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JIS News

The Child Development Agency (CDA) is projecting that by year end, the Registrar of the Children’s Registry will be recruited.
Director of Policy Planning and Evaluation at the CDA, Audrey Budhi, told JIS News that the agency was looking to fast track the process in order to have both the Registrar and staff in place by December.
She explained that leading up to the establishment of the Children’s Registry in December, consultations would take place with specific co-implementors.
However, to expedite the process, she said that the consultations would be conducted at the same time that the drafting instructions were being formulated.When established, the Registry will be the central point for receiving reports on children in need of care and protection, as well as a repository on the level of incidents and the nature of child abuse in Jamaica.
The establishment of the Children’s Registry is in keeping with the Child Care and Protection Act, which was passed in 2004.
“The Act has created a legal obligation to report information or suspicions that a child has been, is being or is likely to be abandoned, neglected, physically or sexually ill-treated or otherwise in need of care and protection,” Miss Budhi explained.The Registry, she continued, would receive information supplied by persons who are required by law to report such instances.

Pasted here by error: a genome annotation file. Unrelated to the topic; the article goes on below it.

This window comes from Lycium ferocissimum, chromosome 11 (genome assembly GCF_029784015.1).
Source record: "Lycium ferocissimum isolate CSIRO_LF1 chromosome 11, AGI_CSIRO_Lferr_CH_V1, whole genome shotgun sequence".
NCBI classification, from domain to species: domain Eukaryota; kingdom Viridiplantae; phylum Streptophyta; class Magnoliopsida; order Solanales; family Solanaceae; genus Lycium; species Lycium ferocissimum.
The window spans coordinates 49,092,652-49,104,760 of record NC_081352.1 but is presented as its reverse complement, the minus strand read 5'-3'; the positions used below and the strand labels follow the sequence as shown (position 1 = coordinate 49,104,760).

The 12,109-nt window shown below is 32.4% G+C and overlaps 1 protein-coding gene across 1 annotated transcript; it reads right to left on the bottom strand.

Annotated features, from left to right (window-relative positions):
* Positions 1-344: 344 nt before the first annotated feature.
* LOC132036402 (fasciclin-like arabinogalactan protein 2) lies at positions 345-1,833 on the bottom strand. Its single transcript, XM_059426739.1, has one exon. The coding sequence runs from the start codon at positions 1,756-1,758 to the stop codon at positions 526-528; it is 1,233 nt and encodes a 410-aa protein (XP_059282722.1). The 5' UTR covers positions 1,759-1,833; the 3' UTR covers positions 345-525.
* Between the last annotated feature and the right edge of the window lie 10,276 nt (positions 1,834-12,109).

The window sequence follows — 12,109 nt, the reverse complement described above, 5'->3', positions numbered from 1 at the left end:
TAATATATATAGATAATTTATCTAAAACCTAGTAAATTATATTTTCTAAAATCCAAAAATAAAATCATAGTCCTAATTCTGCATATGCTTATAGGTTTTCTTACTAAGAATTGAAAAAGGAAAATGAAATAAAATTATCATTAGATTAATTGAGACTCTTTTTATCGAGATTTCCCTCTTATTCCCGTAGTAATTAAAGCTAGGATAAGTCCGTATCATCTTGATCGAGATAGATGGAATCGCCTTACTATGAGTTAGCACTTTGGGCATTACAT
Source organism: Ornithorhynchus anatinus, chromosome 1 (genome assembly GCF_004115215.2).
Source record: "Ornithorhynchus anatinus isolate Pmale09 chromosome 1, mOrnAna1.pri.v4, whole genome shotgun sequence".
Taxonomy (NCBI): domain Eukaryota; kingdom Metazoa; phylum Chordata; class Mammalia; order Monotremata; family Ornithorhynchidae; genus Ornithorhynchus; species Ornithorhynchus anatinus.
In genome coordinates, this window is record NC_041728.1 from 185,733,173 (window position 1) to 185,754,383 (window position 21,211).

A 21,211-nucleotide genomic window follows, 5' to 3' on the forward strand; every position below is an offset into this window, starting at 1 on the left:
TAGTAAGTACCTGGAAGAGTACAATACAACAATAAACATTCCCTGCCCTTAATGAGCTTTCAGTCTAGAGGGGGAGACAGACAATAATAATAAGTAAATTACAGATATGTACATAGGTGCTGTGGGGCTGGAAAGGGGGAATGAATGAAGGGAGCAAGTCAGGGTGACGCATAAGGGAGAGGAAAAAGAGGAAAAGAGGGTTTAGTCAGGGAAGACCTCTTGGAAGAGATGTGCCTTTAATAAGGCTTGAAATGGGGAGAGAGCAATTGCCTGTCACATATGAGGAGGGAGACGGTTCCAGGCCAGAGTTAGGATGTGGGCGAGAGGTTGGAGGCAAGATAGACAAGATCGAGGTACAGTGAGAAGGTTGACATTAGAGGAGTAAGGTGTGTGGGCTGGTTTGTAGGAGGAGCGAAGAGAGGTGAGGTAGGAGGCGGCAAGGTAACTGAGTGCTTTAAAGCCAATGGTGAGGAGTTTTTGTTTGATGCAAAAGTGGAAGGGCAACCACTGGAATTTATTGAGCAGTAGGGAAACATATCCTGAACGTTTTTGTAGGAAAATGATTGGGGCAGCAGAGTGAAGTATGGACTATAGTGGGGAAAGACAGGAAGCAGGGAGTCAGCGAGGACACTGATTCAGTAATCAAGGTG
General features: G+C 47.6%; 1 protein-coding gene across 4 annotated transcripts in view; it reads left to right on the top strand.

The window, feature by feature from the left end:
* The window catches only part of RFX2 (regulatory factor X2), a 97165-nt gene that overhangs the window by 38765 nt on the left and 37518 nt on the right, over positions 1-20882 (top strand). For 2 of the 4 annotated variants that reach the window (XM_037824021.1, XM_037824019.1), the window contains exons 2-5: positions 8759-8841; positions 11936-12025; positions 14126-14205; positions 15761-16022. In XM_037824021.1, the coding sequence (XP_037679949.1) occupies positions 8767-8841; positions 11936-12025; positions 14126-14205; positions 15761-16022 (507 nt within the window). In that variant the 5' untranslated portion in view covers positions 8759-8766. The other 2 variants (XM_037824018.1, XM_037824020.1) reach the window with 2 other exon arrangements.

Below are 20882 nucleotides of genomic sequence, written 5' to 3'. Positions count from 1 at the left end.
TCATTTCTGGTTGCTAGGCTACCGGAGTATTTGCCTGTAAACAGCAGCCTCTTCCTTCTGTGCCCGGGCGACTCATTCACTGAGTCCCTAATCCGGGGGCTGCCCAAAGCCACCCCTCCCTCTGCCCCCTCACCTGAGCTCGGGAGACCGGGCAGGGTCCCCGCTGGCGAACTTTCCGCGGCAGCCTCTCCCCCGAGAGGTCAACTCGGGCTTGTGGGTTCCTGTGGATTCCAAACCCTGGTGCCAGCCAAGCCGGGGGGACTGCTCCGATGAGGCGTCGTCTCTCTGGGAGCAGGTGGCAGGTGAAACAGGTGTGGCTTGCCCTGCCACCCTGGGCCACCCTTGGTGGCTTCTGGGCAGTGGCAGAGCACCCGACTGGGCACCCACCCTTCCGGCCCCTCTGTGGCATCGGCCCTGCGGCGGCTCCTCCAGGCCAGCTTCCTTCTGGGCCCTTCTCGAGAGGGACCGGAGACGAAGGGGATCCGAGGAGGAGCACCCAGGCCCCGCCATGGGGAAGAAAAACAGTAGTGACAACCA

Legal consultant with the agency, Tania Chambers, emphasized that, “the duty to make a report to the Registry applies to all persons, including a category of persons described by law as ‘prescribed persons’. Included in this category are persons who work directly with children such as, healthcare providers, including doctors, nurses, dentists, hospital administrators; persons who work in schools, for example teachers and guidance counsellors and also day care centre workers.
When the Registry is set up, persons will be able to call in their reports using a three digit number. Reporting forms will be made available for persons to make submissions while walk in reporting will also be facilitated.
In the meantime, Miss Budhi is appealing to persons who know of cases of abuse to make reports to the Children’s Advocate, the CDA or the Police.
Under the law, there are a number of reportable offences, including physical and sexual ill-treatment, abandonment and neglect. Other offences covered under the Child Care and Protection Act include child labour and trafficking of persons.
While the Registry will refer cases to agents of care and protection, it will not act as the regulatory body with responsibility for care and protection of children. Neither will it be authorized to remand a child or place a child in protective custody.
In addition, Miss Budhi advised that the Children’s Registry should be viewed as a Child Abuse Registry and not a Sex Offenders Registry.
The Child Care and Protection Act makes provision for the establishment of the office of the Children’s Advocate, the formulation of standard principles to be adhered to in the determination of matters affecting children, and the establishment of a Central Registry for the reporting of abuse of children.